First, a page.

Onward and Upward… Or So the Saying Goes

FROM THE MAY 2013 ISSUE

Onward and Upward… Or So the Saying Goes
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According to thefreedictionary.com, “onward and upward” is an expression that is defined as “something that you say in order to encourage someone to forget an unpleasant experience or failure and to think about the future instead.”

Ah, the future! It is always the place at which, when we arrive, everything will be all right. Or is it really a state that actually never arrives? Perhaps the future is more of a quest to define conditions or circumstances in which we WANT to reside. And by doing so we actually bring the future to the now via our internal voice and associated actions!

In my view, adoption of an “onward and upward” position requires a few key ingredients: optimism, empathy and curiosity.

Optimism is defined as the ability to overcome adversity. Optimists are those folks who possess the presence of mind to evaluate situations that are intense, emotional or disappointing as something you are passing through… rather than something that is chronic, constant or never-ending.

Adoption of “onward and upward” spurs a dialogue more likely to move us forward; for example, “What can I do NOW?” or “How will I reposition this event?” Those skilled in this practice often use questions like the ones I just mentioned or make statements to themselves such as: “What’s done is done,” or “Lick your wounds and move on.” In other words, they move “onward and upward”! These folks do not just relive negative or unpleasant experiences, which would be more like “backward and downward,” so to speak.

“Onward and upward” sets a positive direction—one that relies on an “optimistic explanatory style” (Learned Optimism, by Martin Seligman) that is necessary but, in and of itself, not sufficient. To adopt optimism for the long term, one must possess and display empathy.

Empathy is essentially the ability to understand situations from another’s perspective—without judgment. The lack of judgment is a result of monitoring one’s internal dialogue and moving away from thoughts such as, “What an idiot” to “What feeling is driving the behavior being displayed?” “How would I feel if it were me?” and “What can I do to help?”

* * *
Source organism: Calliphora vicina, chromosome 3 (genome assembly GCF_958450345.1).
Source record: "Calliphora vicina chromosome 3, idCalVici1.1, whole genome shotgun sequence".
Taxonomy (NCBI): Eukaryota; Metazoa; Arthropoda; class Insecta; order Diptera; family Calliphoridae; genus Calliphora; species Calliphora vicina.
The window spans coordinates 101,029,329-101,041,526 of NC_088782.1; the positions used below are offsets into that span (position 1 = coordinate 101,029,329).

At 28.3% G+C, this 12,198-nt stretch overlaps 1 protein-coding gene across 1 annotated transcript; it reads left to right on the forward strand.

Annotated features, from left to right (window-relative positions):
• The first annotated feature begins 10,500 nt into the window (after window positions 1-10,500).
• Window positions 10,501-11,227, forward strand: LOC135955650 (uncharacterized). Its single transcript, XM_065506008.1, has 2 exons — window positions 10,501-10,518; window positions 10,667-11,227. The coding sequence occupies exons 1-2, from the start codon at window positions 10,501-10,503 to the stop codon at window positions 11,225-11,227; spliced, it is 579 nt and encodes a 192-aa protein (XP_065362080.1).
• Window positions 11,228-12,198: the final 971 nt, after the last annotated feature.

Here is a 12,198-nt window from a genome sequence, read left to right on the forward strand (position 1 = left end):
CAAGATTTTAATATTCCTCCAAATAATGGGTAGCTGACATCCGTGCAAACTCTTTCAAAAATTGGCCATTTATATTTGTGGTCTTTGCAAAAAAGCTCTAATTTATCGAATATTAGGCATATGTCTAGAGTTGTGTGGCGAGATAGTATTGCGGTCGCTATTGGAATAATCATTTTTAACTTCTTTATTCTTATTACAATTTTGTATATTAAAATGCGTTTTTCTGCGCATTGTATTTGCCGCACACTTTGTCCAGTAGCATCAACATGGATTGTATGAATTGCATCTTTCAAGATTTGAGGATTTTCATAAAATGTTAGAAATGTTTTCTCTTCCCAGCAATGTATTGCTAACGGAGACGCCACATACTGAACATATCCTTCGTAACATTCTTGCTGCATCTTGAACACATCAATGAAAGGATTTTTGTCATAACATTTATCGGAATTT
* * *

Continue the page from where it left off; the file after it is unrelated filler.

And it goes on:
Empathy becomes the measure of our own ability to choose to respond rather than to react. When we focus on how other people interpret a situation, it sheds light on the best approach to help with the adoption of “onward and upward.” Trust me… If you just walk into a group or team of folks experiencing concern, disappointment or anger over a situation, simply telling them, “Hey, onward and upward!” is most likely to yield a negative response even if you claim it as positive. This is because interpretation occurs at the recipient’s end and not at the sender’s.

This is where curiosity comes in. To be effective one must be curious… curious about how people are feeling, curious about why things happen, curious about the future, curious about steps to take to navigate difficult waters, etc. Curiosity affords one the opportunity to speak non-offensively and fosters the art of asking questions effectively and skillfully. Curiosity is an intellectual pursuit that suspends judgment and inspires honest communication.

The reality is that “onward and upward” is the call of the 21st century. There is simply not time enough to waste on “backward and downward.” So, what is YOUR plan?

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FROMContact Center Pipeline May 2013
Kathleen Peterson
Kathleen M. Peterson is the Founder and Chief Vision Officer of PowerHouse Consulting, Kathleen is an acclaimed Contact Center consultant and recognized industry visionary. She offers a refreshing and sometimes challenging philosophy to positioning the Contact Center as the true lifeline of the enterprise—believing that vision, brand, leadership and execution combine to deliver a powerful customer experience. Kathleen has emerged as one of the most sought-after experts and consulting partner in the field of customer experience working with the world’s top customer-focused companies, and is published widely in the most prestigious industry journals in the U.S. and abroad. As a featured speaker at conferences and Fortune 500 companies, she has shared her humor, knowledge, and experience across four continents, including Contact Center conference keynotes in the United States, London, Paris, Turkey, Dubai, and Hong Kong. Kathleen also served as Conference Chair for the North American Conference on Customer Service Management.